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Smart Grid Laboratory

Smart Grid Laboratory

Published 22 November 2014

NTNU and SINTEF have built a new National Smart Grid Laboratory in Trondheim with funding from the Research Council of Norway in cooperation with the Artic University of Norway and Smart Innovation Østfold.

SmartGridLab
Smart Grid Laboratory

The laboratory is a systemoriented laboratory providing state-of-the-art infrastructure for

R&D, demonstration, verification and testing over a wide range of Smart Grid use cases.


See the laboratory brochure (pdf)


 

Laboratory concept:

A specific feature of the laboratory is the opportunity to integrate real-time simulations and physical power system assets (hardware in-the-loop) with ratings up to 200 kVA, 400 V AC or 700 V DC.

Laboratory inventory / capabilities

  • Transmission systems (AC/DC)
  • Distribution systems
  • Generation (Large scale, DG, wind farms, PV, hydro..)
  • Network customers / loads
  • AC/DC converters: Voltage Source Converters (VSC) and Multi-Level Converters (MMC)
  • Rotating machinery: Induction generators/motors (IG), Synchronous generators/motors (SG), Permanent magnet generators/motors (PM)
  • Grid emulator (200 kVA amplifier , DC to 5 kHz)
  • Real-Time Digital Simulators, Hardware-In-the-Loop (HIL) testing equipment and Rapid Control Prototyping (RCP) systems (OPAL-RT)
  • Smart meters
  • Smart homes Smart buildings
  • Smart appliances
  • Energy storage
  • Battery pack tester / Battery emulator  
  • EV charging infrastructure
  • Protection equipment
  • Monitoring and measurement equipment
  • Wide area monitoring – Phasor Measurement Units (PMUs)
  • Communications

Application areas / Domains supported

  • Smart transmission grids
  • HVDC grids
  • Smart active distribution grids
  • Micro grids
  • Integration of Smart Grids, Smart houses and smart industries Integration of renewables (large scale, DG)
  • Smart Grid and home automation
  • Smart electricity use
  • Electrification of transport
  • Energy storage in Smart Grids
  • Energy conversion in Smart Grids
  • Power system stability in Smart Grids
  • Monitoring, control and automation in Smart Grids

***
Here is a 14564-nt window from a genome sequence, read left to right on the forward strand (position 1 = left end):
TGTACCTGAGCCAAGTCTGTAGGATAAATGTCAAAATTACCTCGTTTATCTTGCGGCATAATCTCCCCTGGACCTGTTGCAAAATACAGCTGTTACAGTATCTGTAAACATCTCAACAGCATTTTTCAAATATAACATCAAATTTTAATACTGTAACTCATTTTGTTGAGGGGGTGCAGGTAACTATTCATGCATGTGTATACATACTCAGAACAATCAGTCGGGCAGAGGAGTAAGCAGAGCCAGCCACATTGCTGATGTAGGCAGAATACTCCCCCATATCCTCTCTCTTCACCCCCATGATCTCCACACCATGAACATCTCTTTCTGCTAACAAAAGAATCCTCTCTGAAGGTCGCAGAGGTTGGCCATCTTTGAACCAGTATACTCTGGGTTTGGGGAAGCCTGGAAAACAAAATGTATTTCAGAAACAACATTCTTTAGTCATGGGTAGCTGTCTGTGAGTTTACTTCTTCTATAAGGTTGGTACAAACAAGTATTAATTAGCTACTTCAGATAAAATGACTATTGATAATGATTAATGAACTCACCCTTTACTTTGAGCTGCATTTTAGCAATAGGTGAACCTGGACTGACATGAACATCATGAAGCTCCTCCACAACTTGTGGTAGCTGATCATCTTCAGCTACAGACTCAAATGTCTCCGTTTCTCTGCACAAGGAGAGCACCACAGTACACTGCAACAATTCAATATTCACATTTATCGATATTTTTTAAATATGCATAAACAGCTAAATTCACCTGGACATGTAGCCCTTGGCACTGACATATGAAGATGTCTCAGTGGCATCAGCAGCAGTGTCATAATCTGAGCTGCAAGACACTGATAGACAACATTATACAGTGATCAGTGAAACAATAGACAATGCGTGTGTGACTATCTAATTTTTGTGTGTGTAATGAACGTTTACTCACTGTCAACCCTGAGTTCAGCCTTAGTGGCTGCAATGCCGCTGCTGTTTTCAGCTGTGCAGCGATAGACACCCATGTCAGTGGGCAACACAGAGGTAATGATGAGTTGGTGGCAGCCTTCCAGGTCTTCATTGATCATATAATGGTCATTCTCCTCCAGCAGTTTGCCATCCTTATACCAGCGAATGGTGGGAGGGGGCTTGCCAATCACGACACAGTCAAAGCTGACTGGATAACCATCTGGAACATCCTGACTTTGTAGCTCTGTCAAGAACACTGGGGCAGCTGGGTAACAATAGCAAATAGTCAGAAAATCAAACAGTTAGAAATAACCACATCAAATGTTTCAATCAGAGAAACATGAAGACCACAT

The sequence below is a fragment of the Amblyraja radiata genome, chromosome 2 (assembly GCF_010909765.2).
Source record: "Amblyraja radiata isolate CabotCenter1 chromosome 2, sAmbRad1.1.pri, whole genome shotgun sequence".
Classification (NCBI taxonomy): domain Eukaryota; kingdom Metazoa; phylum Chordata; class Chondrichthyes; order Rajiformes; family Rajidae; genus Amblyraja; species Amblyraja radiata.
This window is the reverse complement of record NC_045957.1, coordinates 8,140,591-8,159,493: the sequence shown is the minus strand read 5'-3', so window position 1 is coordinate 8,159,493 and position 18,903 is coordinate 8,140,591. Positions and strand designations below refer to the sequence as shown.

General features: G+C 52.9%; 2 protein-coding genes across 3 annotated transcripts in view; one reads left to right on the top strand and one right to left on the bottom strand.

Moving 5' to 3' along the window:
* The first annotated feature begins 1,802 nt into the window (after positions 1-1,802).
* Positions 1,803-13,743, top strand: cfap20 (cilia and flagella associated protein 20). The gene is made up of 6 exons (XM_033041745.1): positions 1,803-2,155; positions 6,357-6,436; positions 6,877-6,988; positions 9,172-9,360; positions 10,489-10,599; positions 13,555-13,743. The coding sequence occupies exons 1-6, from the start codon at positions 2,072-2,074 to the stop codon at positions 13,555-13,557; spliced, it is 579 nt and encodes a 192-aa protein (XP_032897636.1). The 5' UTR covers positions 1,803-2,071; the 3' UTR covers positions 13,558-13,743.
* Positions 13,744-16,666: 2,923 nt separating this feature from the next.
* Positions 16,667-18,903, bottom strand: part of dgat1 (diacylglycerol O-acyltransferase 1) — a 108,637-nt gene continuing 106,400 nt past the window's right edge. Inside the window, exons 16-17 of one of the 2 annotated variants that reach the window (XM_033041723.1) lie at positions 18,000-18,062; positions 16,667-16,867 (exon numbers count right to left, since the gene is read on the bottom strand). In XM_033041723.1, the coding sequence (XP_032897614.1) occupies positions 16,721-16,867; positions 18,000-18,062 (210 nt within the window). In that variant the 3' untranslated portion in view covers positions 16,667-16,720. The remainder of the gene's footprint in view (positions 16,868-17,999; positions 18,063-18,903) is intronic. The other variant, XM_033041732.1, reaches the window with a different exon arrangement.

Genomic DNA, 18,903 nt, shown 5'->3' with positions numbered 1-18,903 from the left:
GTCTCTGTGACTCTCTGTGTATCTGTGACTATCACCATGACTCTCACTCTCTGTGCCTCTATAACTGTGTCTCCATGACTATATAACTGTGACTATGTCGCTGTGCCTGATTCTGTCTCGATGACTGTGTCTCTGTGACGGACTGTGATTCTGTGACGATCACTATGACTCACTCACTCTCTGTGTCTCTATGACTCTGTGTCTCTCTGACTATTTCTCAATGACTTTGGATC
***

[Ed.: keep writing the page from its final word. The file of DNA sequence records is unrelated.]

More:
• Communication technologies for Smart Grids
  • Information security and privacy in Smart Grids
  • Reliability challenges in Smart Grids -dependencies of Power Grid and ICT
  • Smart grid software
  • Big data management and analytics in SmartGrids

Laboratory use

Smart Home Management System

Test of devices, equipment, control technology and strategies for smart home energy, indoor climate and home security and safety. In the project, different architectures (central intelligence versus distributed intelligence) and systems (e.g. LonWorks, KNX,...) were investigated and tested for different scenarios realising basic functions such temperature, ventilation and light controls, integration with smart meters, remote control, smart phone integration etc.

Multi-terminal HVDC grid connecting offshore wind farms

Large multi-terminal HVDC grids are predicted for future implementation. We verified a control strategy that will ensure safe and stable operation of such grids. This was done using a future scenario featuring a North Sea supergrid connecting 3 countries with a large share of wind power (> 50%). The strategy maintained grid stability despite large variations in produced wind power. The number of converters and machines of the lab enabled this large and complex experiment.

Frequency support from wind turbines

If wind turbines can support the electrical grid operation during faults then larger wind farms can be installed in areas with weak grids. We verified and quantified the effect of different control strategies on wind turbine performance during faults. The quantification included the effects of implementation on real hardware compared to software simulation. Tests were done for the two prevailing generator technologies that are used for wind turbines.

Product testing and verification

New products and solutions often need to be tested and verified in laboratory conditions before being commercialized. We have provided a test platform for different manufacturers to test their equipment, e.g. voltage boosters, short-circuit impedance measurement tools and power quality analysers.

Micro grid

The integration of real-time simulated power systems and controls interfaced with a small model micro grid is shown in the figure. The objective of the setup, is to test various microgrid control strategies.

200 kVA Power Hardware in the loop (PHIL)

The purpose of the 200 kVA PHIL solution in the Smart Grid Laboratory is emulate power systems, devices and controls and their integration to physical model power systems, devices and controls to study system behaviour and performance for a reasonable power ranges and frequencies. The advantage compared to the testing of use cases at very low powers and voltages, is the ability to model certain physical phenomena in a realistic way (e.g. rotating machinery thermal effects and time constants). The figure shows the Power Hardware in the Loop setup with the OPAL RT real-time simulators (OP5600), the I/O devices (OP4520) and the 200 kVA, 5kHz Egston power amplifi er.

Example of physical power system setup

The Laboratory is very flexible with respect to topology and configuration.

Chief Scientist

Contact

Contact at NTNU: 
Project Manager Kjell Sand
kjell.sand@ntnu.no
+ 47 48164542

The laboratory is a joint facility NTNU - SINTEF
The laboratory is co-located with the Electrotechnical laboratories at the Norwegian University of Science and Technology (NTNU)